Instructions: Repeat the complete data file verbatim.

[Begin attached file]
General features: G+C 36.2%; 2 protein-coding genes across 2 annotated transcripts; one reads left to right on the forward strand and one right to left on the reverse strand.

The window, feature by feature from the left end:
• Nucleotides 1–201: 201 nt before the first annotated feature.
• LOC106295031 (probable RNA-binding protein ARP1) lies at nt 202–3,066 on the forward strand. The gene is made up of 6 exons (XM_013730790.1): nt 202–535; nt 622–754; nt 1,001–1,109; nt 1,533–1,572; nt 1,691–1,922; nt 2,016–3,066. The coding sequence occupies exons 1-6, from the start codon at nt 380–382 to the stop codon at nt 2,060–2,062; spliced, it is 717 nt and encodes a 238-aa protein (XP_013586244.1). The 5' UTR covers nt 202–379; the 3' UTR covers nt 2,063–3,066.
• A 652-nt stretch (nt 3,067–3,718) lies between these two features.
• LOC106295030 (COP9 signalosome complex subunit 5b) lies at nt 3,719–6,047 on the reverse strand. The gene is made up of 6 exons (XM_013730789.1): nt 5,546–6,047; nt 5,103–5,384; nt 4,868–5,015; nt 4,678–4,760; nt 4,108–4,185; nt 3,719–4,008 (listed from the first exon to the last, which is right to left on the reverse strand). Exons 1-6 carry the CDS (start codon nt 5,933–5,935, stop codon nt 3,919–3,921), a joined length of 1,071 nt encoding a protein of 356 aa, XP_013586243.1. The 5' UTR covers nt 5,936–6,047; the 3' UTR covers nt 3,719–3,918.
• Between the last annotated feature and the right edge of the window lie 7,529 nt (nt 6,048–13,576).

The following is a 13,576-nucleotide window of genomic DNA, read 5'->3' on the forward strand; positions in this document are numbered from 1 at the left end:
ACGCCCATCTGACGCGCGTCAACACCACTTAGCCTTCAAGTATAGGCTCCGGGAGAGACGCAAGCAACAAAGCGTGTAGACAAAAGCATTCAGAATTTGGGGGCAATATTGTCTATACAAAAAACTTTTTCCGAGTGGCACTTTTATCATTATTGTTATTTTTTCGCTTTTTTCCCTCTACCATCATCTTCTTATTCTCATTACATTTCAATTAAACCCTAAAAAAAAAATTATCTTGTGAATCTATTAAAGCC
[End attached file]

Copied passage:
General features: G+C 36.2%; 2 protein-coding genes across 2 annotated transcripts; one reads left to right on the forward strand and one right to left on the reverse strand.

The window, feature by feature from the left end:
• Nucleotides 1–201: 201 nt before the first annotated feature.
• LOC106295031 (probable RNA-binding protein ARP1) lies at nt 202–3,066 on the forward strand. The gene is made up of 6 exons (XM_013730790.1): nt 202–535; nt 622–754; nt 1,001–1,109; nt 1,533–1,572; nt 1,691–1,922; nt 2,016–3,066. The coding sequence occupies exons 1-6, from the start codon at nt 380–382 to the stop codon at nt 2,060–2,062; spliced, it is 717 nt and encodes a 238-aa protein (XP_013586244.1). The 5' UTR covers nt 202–379; the 3' UTR covers nt 2,063–3,066.
• A 652-nt stretch (nt 3,067–3,718) lies between these two features.
• LOC106295030 (COP9 signalosome complex subunit 5b) lies at nt 3,719–6,047 on the reverse strand. The gene is made up of 6 exons (XM_013730789.1): nt 5,546–6,047; nt 5,103–5,384; nt 4,868–5,015; nt 4,678–4,760; nt 4,108–4,185; nt 3,719–4,008 (listed from the first exon to the last, which is right to left on the reverse strand). Exons 1-6 carry the CDS (start codon nt 5,933–5,935, stop codon nt 3,919–3,921), a joined length of 1,071 nt encoding a protein of 356 aa, XP_013586243.1. The 5' UTR covers nt 5,936–6,047; the 3' UTR covers nt 3,719–3,918.
• Between the last annotated feature and the right edge of the window lie 7,529 nt (nt 6,048–13,576).

The following is a 13,576-nucleotide window of genomic DNA, read 5'->3' on the forward strand; positions in this document are numbered from 1 at the left end:
ACGCCCATCTGACGCGCGTCAACACCACTTAGCCTTCAAGTATAGGCTCCGGGAGAGACGCAAGCAACAAAGCGTGTAGACAAAAGCATTCAGAATTTGGGGGCAATATTGTCTATACAAAAAACTTTTTCCGAGTGGCACTTTTATCATTATTGTTATTTTTTCGCTTTTTTCCCTCTACCATCATCTTCTTATTCTCATTACATTTCAATTAAACCCTAAAAAAAAAATTATCTTGTGAATCTATTAAAGCC